Only a handful of Republicans opposed the document that calls for mammoth spending on foreign country
The US Senate voted on Thursday to pass a $40 billion package of military and economic aid to Ukraine. The bill gifts Kiev nearly $20 billion in weapons, ammunition and training, and dramatically boosts the budget of the US State Department.
Under the bill, Ukraine receives $19.75 billion worth of military aid, including salaries for its troops, weapons, and intelligence support from the US military. Some of this figure is also allocated to pay US troops deployed in Europe and replenish US stocks of arms already sent to Ukraine.
The US State Department is also set to receive a windfall of $13.9 billion, with $8.8 billion of that to be sent on to Ukraine and $4 billion heading to the militaries of Ukraine and its neighbors.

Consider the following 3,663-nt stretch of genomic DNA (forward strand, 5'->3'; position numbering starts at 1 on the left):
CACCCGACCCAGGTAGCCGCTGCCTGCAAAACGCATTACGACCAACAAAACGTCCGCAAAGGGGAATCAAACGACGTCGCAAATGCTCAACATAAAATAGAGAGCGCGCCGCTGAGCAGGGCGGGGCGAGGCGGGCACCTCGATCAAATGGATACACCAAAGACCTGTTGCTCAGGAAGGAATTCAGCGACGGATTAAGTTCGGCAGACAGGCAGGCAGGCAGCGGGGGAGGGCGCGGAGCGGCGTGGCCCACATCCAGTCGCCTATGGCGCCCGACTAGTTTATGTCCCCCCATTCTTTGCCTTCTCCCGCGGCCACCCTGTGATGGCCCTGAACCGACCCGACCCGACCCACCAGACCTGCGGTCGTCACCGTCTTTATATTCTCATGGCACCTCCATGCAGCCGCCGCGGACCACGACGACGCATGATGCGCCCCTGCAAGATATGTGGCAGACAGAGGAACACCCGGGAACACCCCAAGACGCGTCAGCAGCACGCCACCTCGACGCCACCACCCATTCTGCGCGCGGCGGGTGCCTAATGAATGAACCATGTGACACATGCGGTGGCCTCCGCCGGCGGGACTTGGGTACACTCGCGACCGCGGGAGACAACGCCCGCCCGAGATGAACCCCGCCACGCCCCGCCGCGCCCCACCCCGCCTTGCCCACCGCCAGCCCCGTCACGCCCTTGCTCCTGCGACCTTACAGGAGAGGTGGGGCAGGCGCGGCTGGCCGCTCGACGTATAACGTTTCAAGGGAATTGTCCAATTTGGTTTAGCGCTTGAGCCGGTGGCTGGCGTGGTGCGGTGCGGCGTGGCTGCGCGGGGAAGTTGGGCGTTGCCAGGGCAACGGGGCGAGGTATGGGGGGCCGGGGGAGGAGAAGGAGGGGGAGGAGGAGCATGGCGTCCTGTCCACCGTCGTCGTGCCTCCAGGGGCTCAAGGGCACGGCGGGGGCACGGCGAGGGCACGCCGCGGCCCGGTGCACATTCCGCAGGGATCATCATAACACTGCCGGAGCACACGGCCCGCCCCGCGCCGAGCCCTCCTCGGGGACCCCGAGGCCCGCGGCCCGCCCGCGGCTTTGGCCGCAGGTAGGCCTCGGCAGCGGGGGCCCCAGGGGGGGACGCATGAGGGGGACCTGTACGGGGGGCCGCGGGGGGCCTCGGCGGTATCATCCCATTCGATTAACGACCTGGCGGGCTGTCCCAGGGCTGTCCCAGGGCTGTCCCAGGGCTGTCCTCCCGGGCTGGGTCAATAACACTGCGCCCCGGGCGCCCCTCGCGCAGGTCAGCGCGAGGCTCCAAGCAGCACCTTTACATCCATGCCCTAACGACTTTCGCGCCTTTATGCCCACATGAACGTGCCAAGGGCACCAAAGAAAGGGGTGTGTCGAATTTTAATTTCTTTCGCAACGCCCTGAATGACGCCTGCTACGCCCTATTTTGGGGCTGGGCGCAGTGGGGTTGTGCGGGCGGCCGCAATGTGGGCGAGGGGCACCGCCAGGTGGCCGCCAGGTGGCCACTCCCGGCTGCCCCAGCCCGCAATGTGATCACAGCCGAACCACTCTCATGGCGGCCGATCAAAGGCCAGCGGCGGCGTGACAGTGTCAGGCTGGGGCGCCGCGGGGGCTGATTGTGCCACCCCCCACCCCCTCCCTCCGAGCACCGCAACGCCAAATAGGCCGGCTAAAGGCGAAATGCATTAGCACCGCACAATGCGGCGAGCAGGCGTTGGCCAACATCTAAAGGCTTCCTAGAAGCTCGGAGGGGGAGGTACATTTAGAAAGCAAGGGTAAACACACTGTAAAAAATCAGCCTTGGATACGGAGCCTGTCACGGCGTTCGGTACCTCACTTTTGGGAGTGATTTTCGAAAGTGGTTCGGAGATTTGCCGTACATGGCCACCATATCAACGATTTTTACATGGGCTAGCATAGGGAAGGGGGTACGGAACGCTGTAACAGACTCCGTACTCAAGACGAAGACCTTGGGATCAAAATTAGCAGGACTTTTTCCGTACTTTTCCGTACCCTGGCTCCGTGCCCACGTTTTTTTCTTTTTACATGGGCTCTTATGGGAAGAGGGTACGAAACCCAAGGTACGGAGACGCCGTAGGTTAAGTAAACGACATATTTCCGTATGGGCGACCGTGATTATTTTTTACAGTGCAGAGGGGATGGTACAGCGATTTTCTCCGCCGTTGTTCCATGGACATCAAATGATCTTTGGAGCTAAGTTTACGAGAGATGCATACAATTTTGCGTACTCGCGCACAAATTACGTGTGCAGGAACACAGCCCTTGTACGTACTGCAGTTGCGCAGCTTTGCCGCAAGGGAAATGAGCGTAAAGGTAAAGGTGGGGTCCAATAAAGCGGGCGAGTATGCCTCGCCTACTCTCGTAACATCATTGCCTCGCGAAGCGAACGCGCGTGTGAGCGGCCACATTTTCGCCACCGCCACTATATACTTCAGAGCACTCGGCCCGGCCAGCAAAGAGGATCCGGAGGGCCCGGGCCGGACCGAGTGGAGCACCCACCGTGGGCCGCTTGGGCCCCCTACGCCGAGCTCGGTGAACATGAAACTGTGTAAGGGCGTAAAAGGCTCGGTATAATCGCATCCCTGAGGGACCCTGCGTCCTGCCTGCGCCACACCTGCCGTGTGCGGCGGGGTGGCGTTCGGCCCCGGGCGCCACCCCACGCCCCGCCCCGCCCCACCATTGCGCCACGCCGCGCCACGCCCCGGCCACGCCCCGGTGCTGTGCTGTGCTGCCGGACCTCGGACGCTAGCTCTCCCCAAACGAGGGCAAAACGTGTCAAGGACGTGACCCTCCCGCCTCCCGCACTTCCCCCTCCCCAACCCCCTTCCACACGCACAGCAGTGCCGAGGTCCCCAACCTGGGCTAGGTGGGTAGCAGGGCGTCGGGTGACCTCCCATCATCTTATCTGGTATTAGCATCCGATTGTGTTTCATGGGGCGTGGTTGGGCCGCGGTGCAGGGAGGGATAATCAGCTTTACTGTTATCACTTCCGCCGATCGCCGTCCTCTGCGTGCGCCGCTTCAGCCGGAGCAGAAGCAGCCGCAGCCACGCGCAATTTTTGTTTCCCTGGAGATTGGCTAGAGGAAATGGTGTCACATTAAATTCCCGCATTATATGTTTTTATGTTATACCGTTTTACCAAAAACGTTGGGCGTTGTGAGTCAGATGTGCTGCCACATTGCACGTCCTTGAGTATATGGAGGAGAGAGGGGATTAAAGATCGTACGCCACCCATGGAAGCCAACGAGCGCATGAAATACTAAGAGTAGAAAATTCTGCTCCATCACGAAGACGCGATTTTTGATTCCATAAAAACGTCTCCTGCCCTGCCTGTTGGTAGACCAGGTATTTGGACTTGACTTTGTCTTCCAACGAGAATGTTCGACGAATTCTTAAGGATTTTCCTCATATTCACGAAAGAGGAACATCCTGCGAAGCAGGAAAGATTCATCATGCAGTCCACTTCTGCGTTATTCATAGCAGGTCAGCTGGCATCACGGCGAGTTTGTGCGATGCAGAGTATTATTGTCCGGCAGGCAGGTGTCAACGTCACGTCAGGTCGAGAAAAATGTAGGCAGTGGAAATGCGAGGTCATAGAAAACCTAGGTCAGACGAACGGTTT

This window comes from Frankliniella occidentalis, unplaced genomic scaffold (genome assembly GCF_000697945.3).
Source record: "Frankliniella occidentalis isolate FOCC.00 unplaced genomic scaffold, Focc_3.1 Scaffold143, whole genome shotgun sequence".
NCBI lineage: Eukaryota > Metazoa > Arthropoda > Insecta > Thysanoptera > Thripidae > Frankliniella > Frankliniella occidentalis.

At $40 billion, the bill is more than six times larger than Ukraine's entire annual defense budget.
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The bill easily passed the House earlier this month, despite opposition from 57 Republican representatives. These representatives, most of them from the pro-Trump wing of the GOP, argued that sending Ukraine such a large amount of money was inappropriate as America grapples with soaring inflation, record fuel prices, and shortages of food and consumer goods. Some condemned members of their own party for signing away this amount of money while failing to clamp down on illegal immigration and opioid deaths at home.
Republican Senators opposed to the bill made the same arguments as their House colleagues. "It's not national security, it's nation building," Missouri Sen. Josh Hawley told Fox News on Wednesday. "I'm for putting the national security of the American people first. That's nationalism."
Kentucky Sen. Rand Paul delayed the passage of the bill last week, demanding oversight into how the money would be spent. Citing the bill's mammoth cost, Paul declared: "My oath of office is to the US Constitution, not to any foreign nation. We cannot save Ukraine by dooming the US economy."